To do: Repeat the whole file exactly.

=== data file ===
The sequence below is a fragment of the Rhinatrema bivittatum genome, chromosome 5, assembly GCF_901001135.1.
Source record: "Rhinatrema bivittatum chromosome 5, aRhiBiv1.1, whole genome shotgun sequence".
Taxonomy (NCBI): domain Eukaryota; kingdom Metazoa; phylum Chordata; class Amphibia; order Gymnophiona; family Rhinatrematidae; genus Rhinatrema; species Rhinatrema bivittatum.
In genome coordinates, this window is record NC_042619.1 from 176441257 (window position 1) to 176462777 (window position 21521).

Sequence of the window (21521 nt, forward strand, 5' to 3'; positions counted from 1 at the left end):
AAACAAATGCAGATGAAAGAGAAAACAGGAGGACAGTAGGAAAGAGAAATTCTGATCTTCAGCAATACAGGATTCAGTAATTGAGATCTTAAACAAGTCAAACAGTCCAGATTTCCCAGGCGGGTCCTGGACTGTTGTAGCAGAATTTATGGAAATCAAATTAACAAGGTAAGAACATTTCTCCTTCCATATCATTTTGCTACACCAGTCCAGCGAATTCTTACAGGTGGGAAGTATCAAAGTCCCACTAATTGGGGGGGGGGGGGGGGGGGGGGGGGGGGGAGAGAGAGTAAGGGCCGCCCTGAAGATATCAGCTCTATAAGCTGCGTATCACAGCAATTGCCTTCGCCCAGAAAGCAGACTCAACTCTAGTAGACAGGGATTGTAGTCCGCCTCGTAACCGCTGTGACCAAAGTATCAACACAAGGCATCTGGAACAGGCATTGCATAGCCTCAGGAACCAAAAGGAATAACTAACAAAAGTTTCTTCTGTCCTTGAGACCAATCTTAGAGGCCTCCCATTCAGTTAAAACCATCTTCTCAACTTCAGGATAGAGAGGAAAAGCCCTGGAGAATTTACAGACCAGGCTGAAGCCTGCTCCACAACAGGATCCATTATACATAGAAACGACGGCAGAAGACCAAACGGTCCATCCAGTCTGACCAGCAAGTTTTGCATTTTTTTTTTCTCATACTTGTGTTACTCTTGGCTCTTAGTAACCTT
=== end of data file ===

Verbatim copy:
The sequence below is a fragment of the Rhinatrema bivittatum genome, chromosome 5, assembly GCF_901001135.1.
Source record: "Rhinatrema bivittatum chromosome 5, aRhiBiv1.1, whole genome shotgun sequence".
Taxonomy (NCBI): domain Eukaryota; kingdom Metazoa; phylum Chordata; class Amphibia; order Gymnophiona; family Rhinatrematidae; genus Rhinatrema; species Rhinatrema bivittatum.
In genome coordinates, this window is record NC_042619.1 from 176441257 (window position 1) to 176462777 (window position 21521).

Sequence of the window (21521 nt, forward strand, 5' to 3'; positions counted from 1 at the left end):
AAACAAATGCAGATGAAAGAGAAAACAGGAGGACAGTAGGAAAGAGAAATTCTGATCTTCAGCAATACAGGATTCAGTAATTGAGATCTTAAACAAGTCAAACAGTCCAGATTTCCCAGGCGGGTCCTGGACTGTTGTAGCAGAATTTATGGAAATCAAATTAACAAGGTAAGAACATTTCTCCTTCCATATCATTTTGCTACACCAGTCCAGCGAATTCTTACAGGTGGGAAGTATCAAAGTCCCACTAATTGGGGGGGGGGGGGGGGGGGGGGGGGGGGGAGAGAGAGTAAGGGCCGCCCTGAAGATATCAGCTCTATAAGCTGCGTATCACAGCAATTGCCTTCGCCCAGAAAGCAGACTCAACTCTAGTAGACAGGGATTGTAGTCCGCCTCGTAACCGCTGTGACCAAAGTATCAACACAAGGCATCTGGAACAGGCATTGCATAGCCTCAGGAACCAAAAGGAATAACTAACAAAAGTTTCTTCTGTCCTTGAGACCAATCTTAGAGGCCTCCCATTCAGTTAAAACCATCTTCTCAACTTCAGGATAGAGAGGAAAAGCCCTGGAGAATTTACAGACCAGGCTGAAGCCTGCTCCACAACAGGATCCATTATACATAGAAACGACGGCAGAAGACCAAACGGTCCATCCAGTCTGACCAGCAAGTTTTGCATTTTTTTTTTCTCATACTTGTGTTACTCTTGGCTCTTAGTAACCTT